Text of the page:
On a flat Adelaide surface, the Australian bowlers put in a wonderful show as they restricted India to 250/9 at the end of the first day's play. Mitchell Starc, Josh Hazlewood, Pat Cummins, and Nathan Lyon combined beautifully as they never allowed the Indian batting to break free.

The tall left-armer was happy with the performance of the bowlers but did concede that they became a tad untidy towards the end.

India were reduced to 127 for six in the 50th over before Cheteshwar Pujara dug in to compile a 246-ball 123 to bail out the visitors, reaching 250-9 at stumps.

'Got a bit wrong in the end'

Mitchell Starc, Australia, India, second Test, Bengaluru
File picture of Mitchell StarcReuters

"I thought we bowled really well for four hours, probably pretty well for another hour and probably got it a bit wrong at the end there," Starc told reporters.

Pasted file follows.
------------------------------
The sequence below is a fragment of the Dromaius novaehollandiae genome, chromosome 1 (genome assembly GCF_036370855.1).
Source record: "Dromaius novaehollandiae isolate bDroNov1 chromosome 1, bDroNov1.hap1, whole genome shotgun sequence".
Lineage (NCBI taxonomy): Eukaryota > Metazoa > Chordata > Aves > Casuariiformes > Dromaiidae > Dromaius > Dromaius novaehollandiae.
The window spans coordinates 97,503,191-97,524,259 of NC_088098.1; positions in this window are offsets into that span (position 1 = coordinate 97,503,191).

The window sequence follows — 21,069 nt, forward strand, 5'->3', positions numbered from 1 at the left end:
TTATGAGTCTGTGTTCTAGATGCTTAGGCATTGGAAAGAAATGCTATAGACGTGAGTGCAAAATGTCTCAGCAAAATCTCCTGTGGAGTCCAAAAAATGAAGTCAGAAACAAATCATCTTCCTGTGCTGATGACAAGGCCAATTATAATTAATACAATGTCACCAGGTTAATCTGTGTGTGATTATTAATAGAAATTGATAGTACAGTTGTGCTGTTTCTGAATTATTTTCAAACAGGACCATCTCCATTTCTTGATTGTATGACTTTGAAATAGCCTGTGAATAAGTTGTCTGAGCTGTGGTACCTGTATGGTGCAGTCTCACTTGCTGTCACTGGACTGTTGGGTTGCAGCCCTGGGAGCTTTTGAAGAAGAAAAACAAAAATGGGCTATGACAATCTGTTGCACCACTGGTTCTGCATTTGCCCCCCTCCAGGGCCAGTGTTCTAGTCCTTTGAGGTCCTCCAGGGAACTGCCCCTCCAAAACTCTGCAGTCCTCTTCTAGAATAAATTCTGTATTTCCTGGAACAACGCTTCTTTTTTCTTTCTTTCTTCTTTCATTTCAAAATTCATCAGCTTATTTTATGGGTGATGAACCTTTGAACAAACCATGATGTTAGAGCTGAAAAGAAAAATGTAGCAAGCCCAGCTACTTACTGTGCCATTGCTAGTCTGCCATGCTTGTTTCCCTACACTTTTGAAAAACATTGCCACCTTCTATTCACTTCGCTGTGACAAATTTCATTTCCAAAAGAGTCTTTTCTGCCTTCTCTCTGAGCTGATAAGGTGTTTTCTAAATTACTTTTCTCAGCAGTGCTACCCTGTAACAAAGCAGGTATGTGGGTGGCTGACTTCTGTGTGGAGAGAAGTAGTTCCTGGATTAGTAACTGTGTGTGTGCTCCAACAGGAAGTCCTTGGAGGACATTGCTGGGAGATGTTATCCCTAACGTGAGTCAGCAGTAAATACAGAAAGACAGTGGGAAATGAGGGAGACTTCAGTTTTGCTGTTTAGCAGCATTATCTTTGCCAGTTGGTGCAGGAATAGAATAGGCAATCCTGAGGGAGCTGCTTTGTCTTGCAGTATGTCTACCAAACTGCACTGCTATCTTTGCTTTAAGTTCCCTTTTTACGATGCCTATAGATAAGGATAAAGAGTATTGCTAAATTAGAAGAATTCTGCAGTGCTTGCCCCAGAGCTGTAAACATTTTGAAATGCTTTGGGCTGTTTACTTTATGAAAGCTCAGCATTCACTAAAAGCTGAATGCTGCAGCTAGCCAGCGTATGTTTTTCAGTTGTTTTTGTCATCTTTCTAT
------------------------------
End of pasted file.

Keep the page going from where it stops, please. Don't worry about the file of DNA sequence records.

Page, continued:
Heaping praise on Pujara, Starc said that the right-hander displayed a lot of patience and played wonderful innings.

"Cheteshwar Pujara batted a lot of time. He's someone who likes to absorb pressure and bat a long time, and credit to him he scored a fantastic hundred. I think if you asked us at the start of the day if we'd take losing the toss and India being 9 for 250 at stumps I think we'd bite your arm off," he added.

Speaking about the nature of the pitch, Starc, who picked up 2 wickets for 63 runs, said that nothing much could be said about the surface until both teams bat on it.

"You can't judge a wicket until both teams have had a crack. One good day isn't going to win a series. It's going to go a long way to helping win a Test but it's nothing to win a series," he said.

Starc also revealed that they had expected India to go hard up front against the new ball and had made their plans accordingly. He said that they had studied the opponents and stuck to their plans.

"They did go quite hard (at the ball) but we bowled exceptionally well for the first four hours, especially when the ball got soft and stopped moving around, the scoreboard never got away from us," Starc said about keeping the run-rate under control."